# Operators

With every programming language we have our operators, and Python is no different. Operators in a programming language are used to vaguely describe 5 different areas: arithmetic, assignment, increment/decrement, comparison, logical. There isn’t really much need to explain all of them as I have previously in the other categories, which means we will only cover a few of them.

## Arithmetic Operators

Example
```print (3 + 4)
print (3 - 4)
print (3 * 4)
print (3 / 4)
print (3 % 2)
print (3 ** 4) # 3 to the fourth power
print (3 // 4) #floor division
```
Result

7
-1
12
0.75
1
81
0

See, they are pretty standard. I included how to do exponents because it’s a little funky, but other than that, they are fairly normal and work as expected. Don’t forget that you can use the + sign to concatenate strings. The addition, subtraction, multiplication, and division work just like expected. You might have not seen the modulus operator before (%). All the modulus operator does is to divide the left side by the right side and get the remainder. So, that remainder is what is returned and not the number of times the right number went into the left number The double * is just an easy way to provide exponents to Python. Finally, the floor division operator (//) just divides the number and rounds down.

## Assignment Operators

These are pretty identical to the previous languages also, but a refresher never hurt anyone. Example please!

Example
```a = 0
a+=2
print (a)
```
Result

2

Of course, you can do this with any of the previous arithmetic operators as an assignment operator followed by the = We just told Python to add 2 to the value of a without having to say something like a = a + 2. We are programmers, and we are proud to be called lazy!

### 49 thoughts on “Operators”

1. could you please let me know what is the symbol for not equal to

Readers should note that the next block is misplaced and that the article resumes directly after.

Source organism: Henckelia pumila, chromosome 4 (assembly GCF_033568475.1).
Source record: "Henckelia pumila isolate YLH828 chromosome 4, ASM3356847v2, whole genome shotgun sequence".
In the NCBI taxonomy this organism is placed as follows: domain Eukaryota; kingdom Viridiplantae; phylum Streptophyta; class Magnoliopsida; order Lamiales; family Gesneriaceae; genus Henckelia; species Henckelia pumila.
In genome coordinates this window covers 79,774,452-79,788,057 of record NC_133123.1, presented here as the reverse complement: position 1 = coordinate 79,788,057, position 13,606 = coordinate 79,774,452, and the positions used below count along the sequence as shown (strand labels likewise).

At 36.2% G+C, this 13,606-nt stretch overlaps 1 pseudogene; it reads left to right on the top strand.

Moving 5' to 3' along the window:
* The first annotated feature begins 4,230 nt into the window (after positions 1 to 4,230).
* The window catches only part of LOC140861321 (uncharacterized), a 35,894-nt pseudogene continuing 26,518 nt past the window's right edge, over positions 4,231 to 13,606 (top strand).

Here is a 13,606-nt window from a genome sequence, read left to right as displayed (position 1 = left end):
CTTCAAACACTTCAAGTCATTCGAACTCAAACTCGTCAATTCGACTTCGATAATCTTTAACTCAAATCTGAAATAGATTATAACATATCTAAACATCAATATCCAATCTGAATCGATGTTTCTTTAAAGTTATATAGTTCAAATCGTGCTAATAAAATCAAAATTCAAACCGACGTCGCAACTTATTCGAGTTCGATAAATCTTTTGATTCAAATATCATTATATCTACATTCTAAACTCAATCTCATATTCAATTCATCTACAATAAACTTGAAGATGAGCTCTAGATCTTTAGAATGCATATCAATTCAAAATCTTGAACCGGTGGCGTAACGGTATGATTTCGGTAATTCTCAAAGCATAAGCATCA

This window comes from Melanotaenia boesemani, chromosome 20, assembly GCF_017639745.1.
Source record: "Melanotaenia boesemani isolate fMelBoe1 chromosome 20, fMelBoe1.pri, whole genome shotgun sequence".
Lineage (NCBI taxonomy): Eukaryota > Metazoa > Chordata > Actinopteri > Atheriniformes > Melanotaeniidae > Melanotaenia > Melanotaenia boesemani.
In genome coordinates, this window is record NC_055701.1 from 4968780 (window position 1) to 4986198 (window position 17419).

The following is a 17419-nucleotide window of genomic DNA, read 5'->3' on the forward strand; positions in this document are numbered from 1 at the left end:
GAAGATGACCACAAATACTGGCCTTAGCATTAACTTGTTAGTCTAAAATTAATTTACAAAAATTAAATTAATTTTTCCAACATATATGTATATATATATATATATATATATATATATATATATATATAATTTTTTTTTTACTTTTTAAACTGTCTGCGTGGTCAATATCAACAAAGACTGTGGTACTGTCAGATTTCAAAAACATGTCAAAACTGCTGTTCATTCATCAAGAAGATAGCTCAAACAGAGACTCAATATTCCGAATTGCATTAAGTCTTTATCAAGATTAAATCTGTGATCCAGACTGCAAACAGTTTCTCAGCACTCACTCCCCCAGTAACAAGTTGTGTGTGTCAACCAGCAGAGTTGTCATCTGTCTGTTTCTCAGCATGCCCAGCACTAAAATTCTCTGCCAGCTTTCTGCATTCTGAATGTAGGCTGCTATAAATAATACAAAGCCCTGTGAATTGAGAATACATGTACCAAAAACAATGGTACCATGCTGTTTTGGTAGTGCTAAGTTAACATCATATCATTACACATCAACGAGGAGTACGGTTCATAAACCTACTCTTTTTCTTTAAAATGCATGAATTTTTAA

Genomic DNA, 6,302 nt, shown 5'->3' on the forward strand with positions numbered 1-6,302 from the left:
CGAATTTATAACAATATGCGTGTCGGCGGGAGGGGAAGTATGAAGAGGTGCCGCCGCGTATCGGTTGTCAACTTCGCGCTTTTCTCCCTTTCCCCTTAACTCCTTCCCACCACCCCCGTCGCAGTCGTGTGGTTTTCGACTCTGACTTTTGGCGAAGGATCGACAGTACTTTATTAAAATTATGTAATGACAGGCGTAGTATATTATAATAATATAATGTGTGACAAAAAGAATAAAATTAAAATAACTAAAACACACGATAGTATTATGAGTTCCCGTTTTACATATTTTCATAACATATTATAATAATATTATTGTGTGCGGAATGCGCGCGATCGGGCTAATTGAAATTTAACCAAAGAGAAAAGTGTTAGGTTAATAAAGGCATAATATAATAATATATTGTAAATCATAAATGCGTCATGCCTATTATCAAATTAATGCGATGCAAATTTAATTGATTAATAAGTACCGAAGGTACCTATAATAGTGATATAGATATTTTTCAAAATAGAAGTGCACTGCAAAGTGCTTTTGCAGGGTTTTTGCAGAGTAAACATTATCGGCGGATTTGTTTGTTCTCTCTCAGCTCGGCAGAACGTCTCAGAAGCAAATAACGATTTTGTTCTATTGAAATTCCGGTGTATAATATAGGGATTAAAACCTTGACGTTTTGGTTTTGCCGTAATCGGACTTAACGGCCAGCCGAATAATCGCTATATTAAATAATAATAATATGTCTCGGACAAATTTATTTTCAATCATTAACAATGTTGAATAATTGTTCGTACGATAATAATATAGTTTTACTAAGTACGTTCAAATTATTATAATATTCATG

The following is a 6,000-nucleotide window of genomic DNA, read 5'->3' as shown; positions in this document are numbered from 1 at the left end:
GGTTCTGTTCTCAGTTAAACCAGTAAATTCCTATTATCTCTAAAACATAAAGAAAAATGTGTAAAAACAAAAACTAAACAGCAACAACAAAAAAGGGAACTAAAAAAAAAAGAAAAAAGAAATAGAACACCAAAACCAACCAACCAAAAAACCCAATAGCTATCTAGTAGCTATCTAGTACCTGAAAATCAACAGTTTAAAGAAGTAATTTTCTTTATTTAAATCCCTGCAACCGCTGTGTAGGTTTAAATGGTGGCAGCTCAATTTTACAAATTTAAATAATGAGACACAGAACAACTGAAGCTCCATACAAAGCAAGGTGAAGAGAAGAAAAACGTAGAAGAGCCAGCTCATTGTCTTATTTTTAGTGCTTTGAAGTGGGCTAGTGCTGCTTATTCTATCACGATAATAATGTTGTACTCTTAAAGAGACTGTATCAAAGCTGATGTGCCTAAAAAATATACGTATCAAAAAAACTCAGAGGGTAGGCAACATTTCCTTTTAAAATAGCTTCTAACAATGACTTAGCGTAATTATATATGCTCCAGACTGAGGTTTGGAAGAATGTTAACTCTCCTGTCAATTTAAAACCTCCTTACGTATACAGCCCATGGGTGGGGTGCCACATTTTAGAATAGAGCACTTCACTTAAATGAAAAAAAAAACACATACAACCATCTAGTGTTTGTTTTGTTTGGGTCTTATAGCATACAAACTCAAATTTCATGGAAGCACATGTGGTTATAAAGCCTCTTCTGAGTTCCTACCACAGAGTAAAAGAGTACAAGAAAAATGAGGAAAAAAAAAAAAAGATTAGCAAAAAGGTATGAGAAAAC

• != this sign represents not equal

2. Sudha not equal to can be written in multiple ways <> or != I prefer the != Method

3. this topic is simple but useful.

4. Great. But must say what ++ or — is absent in Python. And += and others is separate statement. Par exemple b = (a+=2) * (a*=4) is not a valid.

5. These tutorials are helping me on my way to becoming a software developer, thanks for the help!

6. Might be better if your modulo, floor division, and division examples all used the same divisor and dividend to clarify the difference between division, floor division, and modulo (6/4=1r2, 6%4=2, and 6//4=1)

7. where is the like button?

8. Is it correct that the result should br .75?
Should it be casted as a float to have that result?

9. wonderful

10. the line ‘ We are programmers, and we are proud to be called lazy!’ is something I never heard……all I have heard is ‘we are programmers , and people see us as alien’

11. Ever best understanding of operators now 🙂 Thanks Man

12. The "a+=2" expression increases the value of the original "a" by the numerical value.
If you set "a" at a value of "2", and then later need the value of "a" to be larger or smaller you would use the "aÂ±=2" (respective of what you need, add or subtract), to increase or decrease the earlier set value of "a".